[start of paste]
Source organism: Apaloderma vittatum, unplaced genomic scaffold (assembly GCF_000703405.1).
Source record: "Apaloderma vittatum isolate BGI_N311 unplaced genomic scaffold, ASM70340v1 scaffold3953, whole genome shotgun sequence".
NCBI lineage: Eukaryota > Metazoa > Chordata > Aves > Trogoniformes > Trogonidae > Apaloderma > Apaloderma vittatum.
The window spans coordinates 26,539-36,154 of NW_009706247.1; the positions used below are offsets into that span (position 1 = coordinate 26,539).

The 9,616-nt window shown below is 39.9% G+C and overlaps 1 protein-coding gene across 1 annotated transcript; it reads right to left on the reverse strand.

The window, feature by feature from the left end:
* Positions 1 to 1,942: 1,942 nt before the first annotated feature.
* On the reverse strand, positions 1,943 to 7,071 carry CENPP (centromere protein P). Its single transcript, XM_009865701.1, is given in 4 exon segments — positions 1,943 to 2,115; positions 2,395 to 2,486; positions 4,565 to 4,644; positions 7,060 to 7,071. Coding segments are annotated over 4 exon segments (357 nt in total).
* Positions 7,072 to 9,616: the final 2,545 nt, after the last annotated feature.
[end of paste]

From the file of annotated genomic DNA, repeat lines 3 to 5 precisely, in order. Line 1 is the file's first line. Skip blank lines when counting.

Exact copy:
NCBI lineage: Eukaryota > Metazoa > Chordata > Aves > Trogoniformes > Trogonidae > Apaloderma > Apaloderma vittatum.
The window spans coordinates 26,539-36,154 of NW_009706247.1; the positions used below are offsets into that span (position 1 = coordinate 26,539).

The 9,616-nt window shown below is 39.9% G+C and overlaps 1 protein-coding gene across 1 annotated transcript; it reads right to left on the reverse strand.